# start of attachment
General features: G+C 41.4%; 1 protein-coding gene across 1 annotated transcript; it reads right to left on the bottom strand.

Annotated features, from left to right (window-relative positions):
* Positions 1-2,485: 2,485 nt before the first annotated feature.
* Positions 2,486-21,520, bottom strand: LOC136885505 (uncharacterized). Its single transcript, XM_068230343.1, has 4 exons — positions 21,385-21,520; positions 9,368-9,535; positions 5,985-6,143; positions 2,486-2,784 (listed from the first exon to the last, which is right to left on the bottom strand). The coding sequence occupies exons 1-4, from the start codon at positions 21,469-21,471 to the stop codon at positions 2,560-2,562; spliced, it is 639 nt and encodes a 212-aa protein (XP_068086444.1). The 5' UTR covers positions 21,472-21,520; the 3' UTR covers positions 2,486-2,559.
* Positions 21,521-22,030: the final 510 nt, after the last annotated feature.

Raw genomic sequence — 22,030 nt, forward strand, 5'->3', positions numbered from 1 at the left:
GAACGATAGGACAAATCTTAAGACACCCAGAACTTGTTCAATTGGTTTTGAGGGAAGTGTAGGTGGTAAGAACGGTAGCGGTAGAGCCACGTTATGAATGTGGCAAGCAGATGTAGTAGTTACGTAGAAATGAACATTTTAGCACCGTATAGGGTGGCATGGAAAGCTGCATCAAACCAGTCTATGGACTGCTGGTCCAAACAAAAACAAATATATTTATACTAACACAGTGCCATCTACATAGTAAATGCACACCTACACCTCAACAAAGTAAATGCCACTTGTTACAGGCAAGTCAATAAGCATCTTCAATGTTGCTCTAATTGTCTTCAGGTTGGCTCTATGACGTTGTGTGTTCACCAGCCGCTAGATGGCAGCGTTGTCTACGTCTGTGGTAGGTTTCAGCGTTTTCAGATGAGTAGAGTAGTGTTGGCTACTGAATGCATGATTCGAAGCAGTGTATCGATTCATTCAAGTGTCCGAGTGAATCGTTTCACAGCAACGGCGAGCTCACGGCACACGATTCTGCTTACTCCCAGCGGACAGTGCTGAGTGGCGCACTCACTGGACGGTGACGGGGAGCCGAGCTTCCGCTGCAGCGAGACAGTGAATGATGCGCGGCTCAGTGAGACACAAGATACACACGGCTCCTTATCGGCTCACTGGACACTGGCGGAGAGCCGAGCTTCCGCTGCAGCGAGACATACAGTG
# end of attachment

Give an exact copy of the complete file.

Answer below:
General features: G+C 41.4%; 1 protein-coding gene across 1 annotated transcript; it reads right to left on the bottom strand.

Annotated features, from left to right (window-relative positions):
* Positions 1-2,485: 2,485 nt before the first annotated feature.
* Positions 2,486-21,520, bottom strand: LOC136885505 (uncharacterized). Its single transcript, XM_068230343.1, has 4 exons — positions 21,385-21,520; positions 9,368-9,535; positions 5,985-6,143; positions 2,486-2,784 (listed from the first exon to the last, which is right to left on the bottom strand). The coding sequence occupies exons 1-4, from the start codon at positions 21,469-21,471 to the stop codon at positions 2,560-2,562; spliced, it is 639 nt and encodes a 212-aa protein (XP_068086444.1). The 5' UTR covers positions 21,472-21,520; the 3' UTR covers positions 2,486-2,559.
* Positions 21,521-22,030: the final 510 nt, after the last annotated feature.

Raw genomic sequence — 22,030 nt, forward strand, 5'->3', positions numbered from 1 at the left:
GAACGATAGGACAAATCTTAAGACACCCAGAACTTGTTCAATTGGTTTTGAGGGAAGTGTAGGTGGTAAGAACGGTAGCGGTAGAGCCACGTTATGAATGTGGCAAGCAGATGTAGTAGTTACGTAGAAATGAACATTTTAGCACCGTATAGGGTGGCATGGAAAGCTGCATCAAACCAGTCTATGGACTGCTGGTCCAAACAAAAACAAATATATTTATACTAACACAGTGCCATCTACATAGTAAATGCACACCTACACCTCAACAAAGTAAATGCCACTTGTTACAGGCAAGTCAATAAGCATCTTCAATGTTGCTCTAATTGTCTTCAGGTTGGCTCTATGACGTTGTGTGTTCACCAGCCGCTAGATGGCAGCGTTGTCTACGTCTGTGGTAGGTTTCAGCGTTTTCAGATGAGTAGAGTAGTGTTGGCTACTGAATGCATGATTCGAAGCAGTGTATCGATTCATTCAAGTGTCCGAGTGAATCGTTTCACAGCAACGGCGAGCTCACGGCACACGATTCTGCTTACTCCCAGCGGACAGTGCTGAGTGGCGCACTCACTGGACGGTGACGGGGAGCCGAGCTTCCGCTGCAGCGAGACAGTGAATGATGCGCGGCTCAGTGAGACACAAGATACACACGGCTCCTTATCGGCTCACTGGACACTGGCGGAGAGCCGAGCTTCCGCTGCAGCGAGACATACAGTG